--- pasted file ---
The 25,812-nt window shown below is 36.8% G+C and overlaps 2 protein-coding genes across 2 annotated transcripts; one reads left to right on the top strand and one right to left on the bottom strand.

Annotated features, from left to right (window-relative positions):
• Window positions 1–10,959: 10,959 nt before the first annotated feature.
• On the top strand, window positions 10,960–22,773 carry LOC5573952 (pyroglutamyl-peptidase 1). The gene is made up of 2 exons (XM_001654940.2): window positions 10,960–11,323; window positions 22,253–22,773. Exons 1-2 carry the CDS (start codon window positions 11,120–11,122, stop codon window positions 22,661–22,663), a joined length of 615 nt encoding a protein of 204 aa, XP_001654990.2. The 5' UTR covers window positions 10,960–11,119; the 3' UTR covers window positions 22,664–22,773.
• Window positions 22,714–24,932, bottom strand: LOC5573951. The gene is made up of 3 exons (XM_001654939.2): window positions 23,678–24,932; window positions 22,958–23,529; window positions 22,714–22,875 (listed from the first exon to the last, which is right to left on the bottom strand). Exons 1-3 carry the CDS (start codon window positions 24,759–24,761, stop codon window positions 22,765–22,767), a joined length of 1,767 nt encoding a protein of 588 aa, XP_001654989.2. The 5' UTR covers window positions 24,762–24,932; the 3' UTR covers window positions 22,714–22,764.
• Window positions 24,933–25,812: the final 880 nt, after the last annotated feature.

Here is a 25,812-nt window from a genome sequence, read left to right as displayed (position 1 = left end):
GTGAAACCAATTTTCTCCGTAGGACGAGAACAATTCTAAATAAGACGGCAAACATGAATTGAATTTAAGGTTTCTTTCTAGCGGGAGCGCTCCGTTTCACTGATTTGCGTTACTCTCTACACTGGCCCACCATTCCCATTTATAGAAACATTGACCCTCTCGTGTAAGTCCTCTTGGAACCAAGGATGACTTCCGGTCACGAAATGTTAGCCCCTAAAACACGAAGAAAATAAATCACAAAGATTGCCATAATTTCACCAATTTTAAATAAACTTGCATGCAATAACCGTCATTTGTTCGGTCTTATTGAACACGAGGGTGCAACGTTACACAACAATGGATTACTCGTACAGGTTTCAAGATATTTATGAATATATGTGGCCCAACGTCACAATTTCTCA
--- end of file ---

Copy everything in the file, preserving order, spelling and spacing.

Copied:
The 25,812-nt window shown below is 36.8% G+C and overlaps 2 protein-coding genes across 2 annotated transcripts; one reads left to right on the top strand and one right to left on the bottom strand.

Annotated features, from left to right (window-relative positions):
• Window positions 1–10,959: 10,959 nt before the first annotated feature.
• On the top strand, window positions 10,960–22,773 carry LOC5573952 (pyroglutamyl-peptidase 1). The gene is made up of 2 exons (XM_001654940.2): window positions 10,960–11,323; window positions 22,253–22,773. Exons 1-2 carry the CDS (start codon window positions 11,120–11,122, stop codon window positions 22,661–22,663), a joined length of 615 nt encoding a protein of 204 aa, XP_001654990.2. The 5' UTR covers window positions 10,960–11,119; the 3' UTR covers window positions 22,664–22,773.
• Window positions 22,714–24,932, bottom strand: LOC5573951. The gene is made up of 3 exons (XM_001654939.2): window positions 23,678–24,932; window positions 22,958–23,529; window positions 22,714–22,875 (listed from the first exon to the last, which is right to left on the bottom strand). Exons 1-3 carry the CDS (start codon window positions 24,759–24,761, stop codon window positions 22,765–22,767), a joined length of 1,767 nt encoding a protein of 588 aa, XP_001654989.2. The 5' UTR covers window positions 24,762–24,932; the 3' UTR covers window positions 22,714–22,764.
• Window positions 24,933–25,812: the final 880 nt, after the last annotated feature.

Here is a 25,812-nt window from a genome sequence, read left to right as displayed (position 1 = left end):
GTGAAACCAATTTTCTCCGTAGGACGAGAACAATTCTAAATAAGACGGCAAACATGAATTGAATTTAAGGTTTCTTTCTAGCGGGAGCGCTCCGTTTCACTGATTTGCGTTACTCTCTACACTGGCCCACCATTCCCATTTATAGAAACATTGACCCTCTCGTGTAAGTCCTCTTGGAACCAAGGATGACTTCCGGTCACGAAATGTTAGCCCCTAAAACACGAAGAAAATAAATCACAAAGATTGCCATAATTTCACCAATTTTAAATAAACTTGCATGCAATAACCGTCATTTGTTCGGTCTTATTGAACACGAGGGTGCAACGTTACACAACAATGGATTACTCGTACAGGTTTCAAGATATTTATGAATATATGTGGCCCAACGTCACAATTTCTCA